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Applause is a weekly show highlighting Northeast Ohio’s vibrant arts and culture scene. From interviews with artists to special musical performances, the show spotlights creative people in our community and beyond. Watch new episodes here or on WVIZ Ideastream Public Media Fridays at 8:30 p.m. Social: Facebook | Twitter

Akron Firestone Grad Dominic Moore-Dunson Stages 'The Black Card Project'

Dominic Moore-Dunson in Inlet Dance Theatre's "The Black Card Project" [Jean-Marie Papoi / ideastream]

Dominic Moore-Dunson was conflicted about his African-American identity as a boy growing up in Akron. 

Sitting around the lunch table one day at Miller South middle school, his friends were talking about what they wanted to be when they grew up. One boy said he wanted to be the next Lebron James in the NBA while another wanted to be like Michael Vick in the NFL.

Dominic Moore-Dunson (center, right) with his sixth-grade dance class at Miller South [Dominic Moore-Dunson]

"When it was my turn to say something. I said, 'Well, I want to dance in Paris or play professional soccer in England.' There's a deafening silence that went over the table and one of my friends looked at me and says, 'Bruh, that ain't black.' And all the kids started laughing," Moore-Dunson said.

Dominic Moore-Dunson playing soccer in high school [Dominic Moore-Dunson]

Now, more than a decade later, Moore-Dunson, a company member of Inlet Dance Theatre, has created a 90-minute dance play exploring African-American identity, "The Black Card Project."

"The Black Card Project" poster [Inlet Dance Theatre]

"Sometimes I feel like I was supposed to learn how to be black somewhere, but... there's no program to learn how to be black. And I kind of sat for a while, and I was like, 'What if there was a school? What if there was a school where you... learned how to be black?'" Moore-Dunson said.

Working with fellow Inlet Dance company member Kevin Parker, Moore-Dunson began creating a show about a black student whose mother sends him to the fictitious Booker T. Malcolm Luther Parks Academy of Absolute Blackness.

Kevin Parker and Dominic Moore-Dunson in "The Black Card Project" [Jean-Marie Papoi / ideastream]

"It kind of felt like a really weird version of 'The Wizard of Oz,' because you have a single character who runs into all these different characters and learns all this stuff," Moore-Dunson said.

The main character, Artie, attends his first day of school where he runs into a teacher, bully, basketball coach and God-fearing church lady.

Kevin Parker and Dominic Moore-Dunson in "The Black Card Project" [Jean-Marie Papoi / ideastream]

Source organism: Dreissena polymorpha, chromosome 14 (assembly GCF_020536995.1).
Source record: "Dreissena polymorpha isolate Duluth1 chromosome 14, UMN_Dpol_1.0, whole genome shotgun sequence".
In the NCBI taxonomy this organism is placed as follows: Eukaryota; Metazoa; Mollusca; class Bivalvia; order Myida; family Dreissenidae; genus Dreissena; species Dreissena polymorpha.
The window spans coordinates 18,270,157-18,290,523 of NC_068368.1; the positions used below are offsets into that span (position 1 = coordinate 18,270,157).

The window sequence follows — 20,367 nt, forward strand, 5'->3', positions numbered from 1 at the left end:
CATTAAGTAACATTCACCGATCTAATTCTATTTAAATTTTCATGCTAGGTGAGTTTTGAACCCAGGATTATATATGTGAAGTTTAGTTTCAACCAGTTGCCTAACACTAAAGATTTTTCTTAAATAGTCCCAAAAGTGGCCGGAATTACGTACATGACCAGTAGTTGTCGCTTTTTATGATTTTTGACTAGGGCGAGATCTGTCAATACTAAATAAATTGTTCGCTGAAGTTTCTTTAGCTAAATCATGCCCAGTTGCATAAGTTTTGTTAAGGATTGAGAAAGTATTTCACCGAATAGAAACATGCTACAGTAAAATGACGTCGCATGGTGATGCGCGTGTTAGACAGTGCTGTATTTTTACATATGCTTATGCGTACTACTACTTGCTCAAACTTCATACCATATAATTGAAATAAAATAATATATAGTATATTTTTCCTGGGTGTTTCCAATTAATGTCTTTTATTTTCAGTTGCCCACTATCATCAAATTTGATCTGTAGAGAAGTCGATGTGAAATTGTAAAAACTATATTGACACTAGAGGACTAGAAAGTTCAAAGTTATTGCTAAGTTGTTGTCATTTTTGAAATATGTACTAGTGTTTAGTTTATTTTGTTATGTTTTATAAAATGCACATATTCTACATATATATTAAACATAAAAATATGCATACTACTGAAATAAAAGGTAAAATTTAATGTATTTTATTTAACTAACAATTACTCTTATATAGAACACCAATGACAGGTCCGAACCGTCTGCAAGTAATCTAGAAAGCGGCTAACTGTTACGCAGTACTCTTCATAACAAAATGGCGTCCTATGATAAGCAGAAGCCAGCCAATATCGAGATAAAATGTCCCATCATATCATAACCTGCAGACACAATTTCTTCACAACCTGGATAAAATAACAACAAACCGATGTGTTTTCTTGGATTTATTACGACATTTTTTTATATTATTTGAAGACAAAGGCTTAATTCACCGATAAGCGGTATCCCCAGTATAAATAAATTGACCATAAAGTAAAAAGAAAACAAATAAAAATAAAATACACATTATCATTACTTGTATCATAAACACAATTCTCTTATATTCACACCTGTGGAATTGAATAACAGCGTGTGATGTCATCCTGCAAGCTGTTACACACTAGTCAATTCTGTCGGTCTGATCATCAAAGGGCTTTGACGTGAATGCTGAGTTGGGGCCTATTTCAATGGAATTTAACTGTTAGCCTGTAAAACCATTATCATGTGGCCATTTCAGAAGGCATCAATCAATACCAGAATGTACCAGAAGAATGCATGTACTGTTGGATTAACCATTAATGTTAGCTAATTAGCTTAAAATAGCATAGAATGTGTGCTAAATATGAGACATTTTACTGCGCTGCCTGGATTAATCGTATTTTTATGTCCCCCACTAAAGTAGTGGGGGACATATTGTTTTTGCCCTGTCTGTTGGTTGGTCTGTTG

"We have these characters who are these stereotypes. But what if we broke the stereotype and made you learn something about them that changed you a little bit?" he said.

Moore-Dunson uses humor in the two-man show to warm up the audience.

Dominic Moore-Dunson and Kevin Parker in "The Black Card Project" [Jean-Marie Papoi / ideastream]

"You want to pull people into the show before you hit them with the really hard topics," he said. "You invite people in by making things funny, by making them fun, playing their favorite music. Now, all of a sudden, they're willing to go on the journey with you no matter where you take them."

Kevin Parker and Dominic Moore-Dunson in "The Black Card Project" [Jean-Marie Papoi / ideastream]

Moore-Dunson recently staged "The Black Card Project" at his alma mater, Akron Firestone High School, now known as the Harvey S. Firestone Community Learning Center.

Dominic Moore-Dunson walks into his alma mater Akron Firestone High School (today known as Harvey S. Firestone Community Learning Center) [Jean-Marie Papoi / ideastream]

"At 14 years old, I was learning the foundations of what it meant to be a creator. At the same time, I was dealing with all these internal struggles of, well, 'can I dance? Should I be dancing? Can I play soccer? Should I be playing soccer?' But coming into this place, it was a very safe space for me to explore who I really knew I was as an artist," he said.

Dominic Moore-Dunson working with dance students at Harvey S. Firestone Community Learning Center [Jean-Marie Papoi / ideastream]

Sixteen years later, Moore-Dunson is proud "The Black Card Project" resonated with students in the audience.

"It felt like 80 to 90 percent of the audience was the exact target audience this show is for, and it gave me a sense of like, this is why we did this," he said.

While there are no upcoming performances of " The Black Card Project" scheduled, Dominic Moore-Dunson and Kevin Parker are onstage with Inlet Dance Theatre in "What Do You Do With an Idea?" at Playhouse Square March 4-8.

Dave DeOreo is coordinating producer for Ideastream Public Media’s arts and culture team.